2008 Abstract : 23

Print Friendly, PDF & Email

Authors: Berbari EF, Osmon DR, Hanssen AD, Baddour LM, Greene D, Harmsen WS, Mandrekar JN,Steckelberg JM, Virk A

Title: Prosthetic Joint Infection (PJI) Due To Gastrointestinal (GI) Procedures

Institution: Mayo Clinic College of Medicine, Rochester , MN

Purpose: Many clinicians recommend antibiotic prophylaxis to prevent subsequent prosthetic joint infection following GI procedures, despite that the risk of prosthetic joint infection due to these procedures is unknown.

Methods: We performed a prospective, single-center, case-control study between 2001 and 2006. Cases were patients hospitalized with total hip or knee infection. Controls were patients with a total hip or knee arthroplasty but without a prosthetic joint infection. Data regarding demographic features and potential risk factors were collected. Gastrointestinal procedures in the 254 month prior to the admission date. Logistic regression was used to assess the association of variables with the odds of infection.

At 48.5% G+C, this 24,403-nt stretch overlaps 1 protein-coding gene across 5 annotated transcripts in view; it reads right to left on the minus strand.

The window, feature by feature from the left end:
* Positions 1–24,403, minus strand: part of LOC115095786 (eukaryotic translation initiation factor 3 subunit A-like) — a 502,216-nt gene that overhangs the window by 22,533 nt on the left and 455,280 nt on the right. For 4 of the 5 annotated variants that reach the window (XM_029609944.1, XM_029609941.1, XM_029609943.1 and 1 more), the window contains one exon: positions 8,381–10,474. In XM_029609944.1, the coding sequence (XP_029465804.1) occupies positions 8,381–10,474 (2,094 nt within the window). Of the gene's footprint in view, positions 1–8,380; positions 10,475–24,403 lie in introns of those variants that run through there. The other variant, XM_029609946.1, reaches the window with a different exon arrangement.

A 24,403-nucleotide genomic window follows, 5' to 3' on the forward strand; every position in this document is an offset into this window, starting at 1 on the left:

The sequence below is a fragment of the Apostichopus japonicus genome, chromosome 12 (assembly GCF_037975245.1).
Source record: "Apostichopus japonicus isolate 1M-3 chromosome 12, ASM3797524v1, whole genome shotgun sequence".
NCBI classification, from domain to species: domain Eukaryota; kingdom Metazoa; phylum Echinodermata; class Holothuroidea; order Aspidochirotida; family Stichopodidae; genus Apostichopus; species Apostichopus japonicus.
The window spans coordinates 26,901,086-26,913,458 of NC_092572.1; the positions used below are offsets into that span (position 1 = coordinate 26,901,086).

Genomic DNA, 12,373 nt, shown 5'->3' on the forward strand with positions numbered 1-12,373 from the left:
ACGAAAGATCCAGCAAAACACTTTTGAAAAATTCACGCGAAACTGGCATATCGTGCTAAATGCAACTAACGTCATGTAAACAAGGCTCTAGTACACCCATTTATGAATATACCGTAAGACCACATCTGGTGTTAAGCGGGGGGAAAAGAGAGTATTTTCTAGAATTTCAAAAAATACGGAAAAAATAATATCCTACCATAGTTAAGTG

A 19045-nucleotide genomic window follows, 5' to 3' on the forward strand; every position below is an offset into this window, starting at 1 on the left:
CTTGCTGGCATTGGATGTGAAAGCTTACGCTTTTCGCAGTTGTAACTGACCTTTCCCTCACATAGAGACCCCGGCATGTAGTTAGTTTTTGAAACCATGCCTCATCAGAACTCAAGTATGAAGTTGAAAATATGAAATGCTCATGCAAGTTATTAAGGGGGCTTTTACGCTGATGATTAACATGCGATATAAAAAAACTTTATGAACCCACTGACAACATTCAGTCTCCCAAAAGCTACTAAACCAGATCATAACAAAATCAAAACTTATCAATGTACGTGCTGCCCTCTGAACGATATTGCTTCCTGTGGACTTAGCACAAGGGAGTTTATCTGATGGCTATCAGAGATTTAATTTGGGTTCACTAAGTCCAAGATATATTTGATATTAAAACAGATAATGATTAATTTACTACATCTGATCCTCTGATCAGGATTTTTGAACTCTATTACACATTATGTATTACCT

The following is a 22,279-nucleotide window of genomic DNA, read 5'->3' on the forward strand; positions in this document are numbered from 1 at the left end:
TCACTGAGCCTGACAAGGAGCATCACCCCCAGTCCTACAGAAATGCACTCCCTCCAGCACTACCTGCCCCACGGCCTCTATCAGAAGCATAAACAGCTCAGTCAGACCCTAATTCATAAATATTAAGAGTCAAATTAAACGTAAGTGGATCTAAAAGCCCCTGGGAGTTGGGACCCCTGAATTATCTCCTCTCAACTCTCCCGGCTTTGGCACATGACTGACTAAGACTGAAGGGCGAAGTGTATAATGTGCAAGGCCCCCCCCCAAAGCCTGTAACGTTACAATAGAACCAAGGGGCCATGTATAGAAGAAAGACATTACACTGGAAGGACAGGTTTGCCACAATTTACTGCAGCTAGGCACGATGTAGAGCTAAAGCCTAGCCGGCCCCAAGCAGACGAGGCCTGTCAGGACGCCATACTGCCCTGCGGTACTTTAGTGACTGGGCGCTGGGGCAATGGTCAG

Results: There were 339 cases and 339 controls. 23% (79/339) and 21% (69/339) of controls and cases underwent a GI endoscopy (upper or lower GI endoscopy) respectively. There was no increased risk of total hip or knee infection in patients undergoing a GI endoscopy (adjusted OR, 1.3[95%CI: 0.8-2.1]); similar results were obtained for barium enema (adjusted OR, 2[95%CI: 0.6-6.3]), and rectal exam (adjusted OR, 0.8[95%CI: 0.5-1.5]). The results were similar in the subset of patients with joint age of less then 365 days and >365 days. Only 3(0.9%) of control patients and 2(0.6%) case patients received antimicrobial prophylaxis prior to GI endoscopy procedure.

Discussion and Conclusion: GI procedures were not risk factors for subsequent total hip or knee infection.The practice of recommending antibiotic prophylaxis for GI procedures in patients with a joint arthroplasty should be reevaluated.